A technique to photograph flowing water in a fast moving river or stream, is to set your camera on a tripod and use a slow shutter speed to capture the motion of water. The water will look blurred or even misty depending on how long you leave the shutter open. This can give your photo a sense of motion and energy.

TOP: (8/20/06) A water drop splashes into a cup. BOTTOM LEFT: (11/29/11) Chinese pistache trees are turned into an impressionistic art as seen through the condensation covered the windows of the indoor Hutchins Street Square Pool in Lodi. BOTTOM RIGHT: (1/29/17) Water drops condense on the outside of a water goblet. [CLIFFORD OTO/THE RECORD]

If you’re homebound like many of us are during the pandemic you still can use water as your subject. Fill a glass cup with water and see how the incoming window light affects it. Place it against a light background, then a dark one. See how each changes how the cup of water looks. You can photograph raindrops on a window or window screen. Also you can try to capture water drops as they splash into a cup, bowl or other container. This takes a lot of patience and practice to get it just right. I’d set the camera on a tripod and focus on the surface of the water in the receptacle of your choice. Have a family member assist you by using an eyedropper to release the water drop from a height out of the frame of the camera. Using a fast shutter speed to eliminate blur, try to capture the drop as it hist the water and then rebounds upwards. Like I said, it will take a lot of practice and perseverance but once you get the timing down, the results can be worth it.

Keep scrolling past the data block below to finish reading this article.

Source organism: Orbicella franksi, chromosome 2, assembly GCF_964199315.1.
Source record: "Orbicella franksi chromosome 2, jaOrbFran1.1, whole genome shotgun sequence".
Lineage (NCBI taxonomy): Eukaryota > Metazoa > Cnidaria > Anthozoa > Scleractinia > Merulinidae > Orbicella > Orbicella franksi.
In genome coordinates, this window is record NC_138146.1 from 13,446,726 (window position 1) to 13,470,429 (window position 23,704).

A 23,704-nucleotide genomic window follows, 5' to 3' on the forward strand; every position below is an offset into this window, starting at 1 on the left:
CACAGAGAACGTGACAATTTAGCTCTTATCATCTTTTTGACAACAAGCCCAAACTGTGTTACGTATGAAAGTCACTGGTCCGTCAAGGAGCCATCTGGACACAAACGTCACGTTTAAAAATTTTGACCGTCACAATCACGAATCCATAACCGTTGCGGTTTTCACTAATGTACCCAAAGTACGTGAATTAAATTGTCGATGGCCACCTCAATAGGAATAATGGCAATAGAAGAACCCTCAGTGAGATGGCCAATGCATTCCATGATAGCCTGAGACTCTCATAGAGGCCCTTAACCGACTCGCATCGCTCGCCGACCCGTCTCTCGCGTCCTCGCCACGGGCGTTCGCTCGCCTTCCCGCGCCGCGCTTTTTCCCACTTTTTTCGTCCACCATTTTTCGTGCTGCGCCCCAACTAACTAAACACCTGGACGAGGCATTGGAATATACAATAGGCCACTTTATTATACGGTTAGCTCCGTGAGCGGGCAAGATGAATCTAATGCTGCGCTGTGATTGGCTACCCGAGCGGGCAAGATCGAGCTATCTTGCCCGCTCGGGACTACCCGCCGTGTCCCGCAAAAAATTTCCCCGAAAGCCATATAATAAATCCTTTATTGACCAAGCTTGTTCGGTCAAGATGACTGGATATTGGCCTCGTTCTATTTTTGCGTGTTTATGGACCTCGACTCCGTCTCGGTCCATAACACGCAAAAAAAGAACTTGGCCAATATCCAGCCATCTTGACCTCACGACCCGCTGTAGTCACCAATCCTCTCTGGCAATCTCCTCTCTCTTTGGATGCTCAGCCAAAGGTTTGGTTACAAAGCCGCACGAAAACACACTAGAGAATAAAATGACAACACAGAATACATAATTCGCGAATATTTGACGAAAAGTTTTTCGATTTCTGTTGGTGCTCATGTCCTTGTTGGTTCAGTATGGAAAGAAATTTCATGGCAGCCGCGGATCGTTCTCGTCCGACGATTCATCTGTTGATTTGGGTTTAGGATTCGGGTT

(6/24/13) Water pours from a pipe to irrigate a row of grapes in a vineyard on Turner Road near DeVries Road in Lodi. [CLIFFORD OTO/THE STOCKTON RECORD]

If you venture out during inclement weather try to protect you camera as much as you can. A good DIY solution is to use a plastic garbage bag to cover your gear by poking a hole in the closed end to stick the lens out of and using the open end to look through the camera. This is one assignment where being “all wet” or “wet behind the ears” is a good thing.

(10/26/15) A fisherman trolls his boat as wisps of an early morning fog rise off of the waters of the Sacramento River near the Delta town of Locke. [CLIFFORD OTO/THE STOCKTON RECORD]

How to enter:

1. Entries can be emailed to coto@recordnet.com. The preferred format is jpeg. Type in “Water” in the subject line.

2. Photos have to be taken between February 9 and February 23.

3. The number of photos is limited to 10.

4. Include your name (first and last), hometown, the kind of device you used, how you got your close up and where the photo was taken (eg.: John Doe of Stockton, Canon Rebel T6i with 50mm macro lens. At Victory Park in Stockton).

5. If there is a recognizable person or persons in the photo please identify them (name, age, hometown) and describe what is going on in the photo (eg.: “Jane Doe is reflected in a puddle as she walks her dog Fido at Victory Park in Stockton”). Please indicate how they are related to you (friend, mother, father, daughter, son, etc).

6. Please feel free to include any interesting anecdotes or stories on how you took the picture.

7. The deadline for submission is February 23. The top examples will be published on March 2, with an online gallery of all the photos on the same day at recordnet.com.

(10/27/09) Indirect sunlight reflects off the water of Park Creek at Sly Park near Pollock Pines. [CLIFFORD OTO/THE STOCKTON RECORD]